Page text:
The problem with owning the mistakes of others (especially our children) is that it gives control of our lives to others and can hinder others from owning their own lives. When we own the problems of others, we lose control of our own lives. We should be defined by our choices and actions, but when we own the mistakes of others, we are defined by their choices and actions. As we own the mistakes of our children, we prevent them from owning their mistakes. We fail to model what is right and we fail to allow our children to feel ownership for their choices and actions.

3. Exercise your influence. Making mistakes in parenting is disappointing, but what truly hurts our children is when we allow one mistake to have a multiplying effect. Our mistakes multiply when we allow a past mistake to create future mistakes. When we own our mistakes—recognize them, confess them, and correct them—it frees us to continue to parent. Depending on the age of our children, we need to find the appropriate amount of influence and can leverage that influence to our highest ability.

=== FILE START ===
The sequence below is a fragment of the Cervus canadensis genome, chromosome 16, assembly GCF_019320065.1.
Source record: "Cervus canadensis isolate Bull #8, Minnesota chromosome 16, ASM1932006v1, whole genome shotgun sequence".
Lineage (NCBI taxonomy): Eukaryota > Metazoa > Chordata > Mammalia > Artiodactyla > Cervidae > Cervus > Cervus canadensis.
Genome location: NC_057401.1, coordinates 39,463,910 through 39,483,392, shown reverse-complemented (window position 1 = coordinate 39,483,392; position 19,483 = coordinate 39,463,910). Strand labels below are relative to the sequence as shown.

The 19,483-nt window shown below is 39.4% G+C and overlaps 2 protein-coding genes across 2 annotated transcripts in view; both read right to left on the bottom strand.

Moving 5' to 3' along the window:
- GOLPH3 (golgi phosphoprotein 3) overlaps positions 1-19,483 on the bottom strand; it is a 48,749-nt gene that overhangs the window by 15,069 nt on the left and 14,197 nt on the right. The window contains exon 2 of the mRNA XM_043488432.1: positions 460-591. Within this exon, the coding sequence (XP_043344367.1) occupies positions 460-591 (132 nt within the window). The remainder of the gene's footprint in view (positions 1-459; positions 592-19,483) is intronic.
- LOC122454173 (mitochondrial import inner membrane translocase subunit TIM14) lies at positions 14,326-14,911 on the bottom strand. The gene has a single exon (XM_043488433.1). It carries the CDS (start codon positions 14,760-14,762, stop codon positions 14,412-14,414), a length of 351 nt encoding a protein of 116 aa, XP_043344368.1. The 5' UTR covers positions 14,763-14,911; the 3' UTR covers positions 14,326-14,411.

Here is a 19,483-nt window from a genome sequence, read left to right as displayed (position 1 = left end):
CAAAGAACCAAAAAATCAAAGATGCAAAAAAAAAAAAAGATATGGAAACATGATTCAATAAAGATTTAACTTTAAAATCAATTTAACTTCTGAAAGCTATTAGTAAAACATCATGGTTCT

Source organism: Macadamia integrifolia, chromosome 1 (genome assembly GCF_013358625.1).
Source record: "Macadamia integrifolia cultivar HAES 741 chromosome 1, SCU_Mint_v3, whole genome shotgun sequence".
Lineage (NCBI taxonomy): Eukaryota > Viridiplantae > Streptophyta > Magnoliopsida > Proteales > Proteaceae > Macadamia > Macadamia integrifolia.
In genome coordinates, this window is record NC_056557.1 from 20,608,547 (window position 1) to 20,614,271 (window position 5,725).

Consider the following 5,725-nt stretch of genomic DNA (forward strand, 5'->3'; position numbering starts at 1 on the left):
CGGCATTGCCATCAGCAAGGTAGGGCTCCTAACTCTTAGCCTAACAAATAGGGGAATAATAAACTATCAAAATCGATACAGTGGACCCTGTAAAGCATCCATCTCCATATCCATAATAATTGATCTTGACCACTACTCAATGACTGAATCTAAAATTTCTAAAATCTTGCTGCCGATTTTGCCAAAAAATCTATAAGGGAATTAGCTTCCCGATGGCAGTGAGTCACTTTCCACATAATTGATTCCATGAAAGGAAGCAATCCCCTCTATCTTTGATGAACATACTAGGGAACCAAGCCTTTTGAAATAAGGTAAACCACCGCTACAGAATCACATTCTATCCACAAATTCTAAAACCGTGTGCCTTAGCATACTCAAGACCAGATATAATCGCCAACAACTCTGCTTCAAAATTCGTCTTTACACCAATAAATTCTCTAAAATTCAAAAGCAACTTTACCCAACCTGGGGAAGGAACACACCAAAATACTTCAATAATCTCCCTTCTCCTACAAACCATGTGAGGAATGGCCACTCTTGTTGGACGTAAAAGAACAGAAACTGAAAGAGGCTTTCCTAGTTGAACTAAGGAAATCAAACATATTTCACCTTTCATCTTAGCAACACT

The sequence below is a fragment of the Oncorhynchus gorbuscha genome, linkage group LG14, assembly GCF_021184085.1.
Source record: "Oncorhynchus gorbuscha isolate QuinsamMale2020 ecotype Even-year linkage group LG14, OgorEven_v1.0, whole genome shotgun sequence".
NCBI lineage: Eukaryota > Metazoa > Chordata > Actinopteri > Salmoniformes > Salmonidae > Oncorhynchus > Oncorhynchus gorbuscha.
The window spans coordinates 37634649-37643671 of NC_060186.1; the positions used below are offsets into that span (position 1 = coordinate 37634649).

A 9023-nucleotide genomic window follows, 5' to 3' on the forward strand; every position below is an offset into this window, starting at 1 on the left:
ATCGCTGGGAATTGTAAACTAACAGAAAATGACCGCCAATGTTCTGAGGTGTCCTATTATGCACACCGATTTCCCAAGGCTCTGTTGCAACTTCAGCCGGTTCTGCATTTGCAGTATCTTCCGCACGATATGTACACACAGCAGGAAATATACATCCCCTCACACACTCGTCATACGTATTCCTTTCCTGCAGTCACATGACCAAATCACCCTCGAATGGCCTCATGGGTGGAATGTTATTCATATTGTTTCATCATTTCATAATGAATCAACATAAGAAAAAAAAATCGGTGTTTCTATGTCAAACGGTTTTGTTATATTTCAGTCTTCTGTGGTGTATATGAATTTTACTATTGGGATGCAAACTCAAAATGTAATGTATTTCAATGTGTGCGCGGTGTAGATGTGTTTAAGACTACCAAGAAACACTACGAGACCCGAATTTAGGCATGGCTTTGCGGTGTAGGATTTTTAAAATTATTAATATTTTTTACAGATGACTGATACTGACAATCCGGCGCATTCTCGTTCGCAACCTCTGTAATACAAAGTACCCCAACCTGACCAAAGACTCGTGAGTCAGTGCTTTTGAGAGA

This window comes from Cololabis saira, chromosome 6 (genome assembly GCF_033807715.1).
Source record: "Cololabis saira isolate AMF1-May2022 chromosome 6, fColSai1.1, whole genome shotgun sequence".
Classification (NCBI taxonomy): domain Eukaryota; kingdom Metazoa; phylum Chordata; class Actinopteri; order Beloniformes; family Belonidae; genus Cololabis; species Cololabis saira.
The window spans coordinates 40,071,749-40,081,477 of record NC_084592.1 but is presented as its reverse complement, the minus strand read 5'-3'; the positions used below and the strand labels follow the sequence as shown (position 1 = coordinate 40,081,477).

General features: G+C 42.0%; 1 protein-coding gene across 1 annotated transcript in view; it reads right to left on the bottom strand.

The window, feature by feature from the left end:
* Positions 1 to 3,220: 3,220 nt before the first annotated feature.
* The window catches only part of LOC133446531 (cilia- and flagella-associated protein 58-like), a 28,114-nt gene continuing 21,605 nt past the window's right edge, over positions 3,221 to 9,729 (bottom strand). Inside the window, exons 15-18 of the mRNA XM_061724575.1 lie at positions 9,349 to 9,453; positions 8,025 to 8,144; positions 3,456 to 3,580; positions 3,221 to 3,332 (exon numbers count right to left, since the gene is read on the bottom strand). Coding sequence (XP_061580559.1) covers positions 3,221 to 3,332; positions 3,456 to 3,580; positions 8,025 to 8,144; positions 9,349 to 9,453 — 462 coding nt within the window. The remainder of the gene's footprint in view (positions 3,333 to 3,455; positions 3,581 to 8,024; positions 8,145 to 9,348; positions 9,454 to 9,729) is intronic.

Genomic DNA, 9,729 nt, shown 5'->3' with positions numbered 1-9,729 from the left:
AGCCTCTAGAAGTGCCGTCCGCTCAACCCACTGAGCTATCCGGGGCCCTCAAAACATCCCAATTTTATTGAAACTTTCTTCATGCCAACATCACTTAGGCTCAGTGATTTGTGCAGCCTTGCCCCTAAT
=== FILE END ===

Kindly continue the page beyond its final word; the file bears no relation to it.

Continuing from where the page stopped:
No matter our age, the age of our children, or the circumstances of our lives, parents always have influence with their children. Discovering our level of influence and leveraging it to our best ability is one of the most important things a parent can do. Parents often confuse influence for control. When they feel they have lost control, they wrongly assume they have lost influence. It is not true. There is always a way to influence your child, no matter your age or theirs.